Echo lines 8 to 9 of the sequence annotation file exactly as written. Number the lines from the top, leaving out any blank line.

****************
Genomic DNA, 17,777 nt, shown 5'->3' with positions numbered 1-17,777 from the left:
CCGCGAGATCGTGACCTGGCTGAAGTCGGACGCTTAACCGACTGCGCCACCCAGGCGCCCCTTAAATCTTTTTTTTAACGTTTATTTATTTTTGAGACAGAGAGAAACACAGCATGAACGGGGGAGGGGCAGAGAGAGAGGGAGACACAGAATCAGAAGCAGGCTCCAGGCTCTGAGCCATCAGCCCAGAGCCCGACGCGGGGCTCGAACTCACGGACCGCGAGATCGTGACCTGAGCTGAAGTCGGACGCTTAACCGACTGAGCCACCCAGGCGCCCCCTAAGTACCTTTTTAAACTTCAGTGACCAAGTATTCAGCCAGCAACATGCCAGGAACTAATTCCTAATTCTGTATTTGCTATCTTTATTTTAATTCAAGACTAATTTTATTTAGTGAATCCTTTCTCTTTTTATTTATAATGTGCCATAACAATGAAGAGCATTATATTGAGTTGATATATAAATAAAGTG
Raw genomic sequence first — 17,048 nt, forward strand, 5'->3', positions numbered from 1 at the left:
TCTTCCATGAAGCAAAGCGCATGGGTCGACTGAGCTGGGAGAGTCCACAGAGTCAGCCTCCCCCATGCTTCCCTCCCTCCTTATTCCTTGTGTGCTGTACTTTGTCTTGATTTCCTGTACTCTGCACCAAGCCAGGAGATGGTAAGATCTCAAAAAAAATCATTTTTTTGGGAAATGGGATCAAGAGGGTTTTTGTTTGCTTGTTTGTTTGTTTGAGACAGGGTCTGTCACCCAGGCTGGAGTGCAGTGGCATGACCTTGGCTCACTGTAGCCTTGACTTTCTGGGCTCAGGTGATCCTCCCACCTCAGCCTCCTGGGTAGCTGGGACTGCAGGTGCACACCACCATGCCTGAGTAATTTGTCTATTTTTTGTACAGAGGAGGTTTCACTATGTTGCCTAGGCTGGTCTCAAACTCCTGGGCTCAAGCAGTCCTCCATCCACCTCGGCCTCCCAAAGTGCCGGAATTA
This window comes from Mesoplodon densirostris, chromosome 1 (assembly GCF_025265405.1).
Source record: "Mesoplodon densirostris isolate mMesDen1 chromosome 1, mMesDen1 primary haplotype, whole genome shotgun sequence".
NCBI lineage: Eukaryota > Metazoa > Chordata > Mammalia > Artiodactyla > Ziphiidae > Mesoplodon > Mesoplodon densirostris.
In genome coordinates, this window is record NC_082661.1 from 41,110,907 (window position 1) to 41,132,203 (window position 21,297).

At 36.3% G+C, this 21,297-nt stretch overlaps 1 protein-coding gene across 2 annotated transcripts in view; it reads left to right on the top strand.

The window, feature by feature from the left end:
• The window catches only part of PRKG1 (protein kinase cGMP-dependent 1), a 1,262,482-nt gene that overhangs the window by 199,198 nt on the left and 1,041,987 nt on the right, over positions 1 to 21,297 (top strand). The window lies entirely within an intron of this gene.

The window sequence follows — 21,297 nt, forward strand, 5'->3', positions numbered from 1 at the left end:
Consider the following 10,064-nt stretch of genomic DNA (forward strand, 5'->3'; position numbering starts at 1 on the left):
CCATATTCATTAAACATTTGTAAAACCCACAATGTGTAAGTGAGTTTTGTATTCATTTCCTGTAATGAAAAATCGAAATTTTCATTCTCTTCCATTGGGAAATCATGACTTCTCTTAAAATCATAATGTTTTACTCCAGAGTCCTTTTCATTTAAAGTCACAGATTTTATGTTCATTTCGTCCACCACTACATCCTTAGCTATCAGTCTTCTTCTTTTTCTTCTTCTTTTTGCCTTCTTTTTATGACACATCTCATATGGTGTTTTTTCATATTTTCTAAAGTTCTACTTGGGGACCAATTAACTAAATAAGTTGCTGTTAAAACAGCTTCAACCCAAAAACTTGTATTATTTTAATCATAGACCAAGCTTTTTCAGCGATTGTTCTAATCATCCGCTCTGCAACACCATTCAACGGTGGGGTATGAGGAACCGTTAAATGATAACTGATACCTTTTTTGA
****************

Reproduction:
In genome coordinates, this window is record NC_082661.1 from 41,110,907 (window position 1) to 41,132,203 (window position 21,297).

At 36.3% G+C, this 21,297-nt stretch overlaps 1 protein-coding gene across 2 annotated transcripts in view; it reads left to right on the top strand.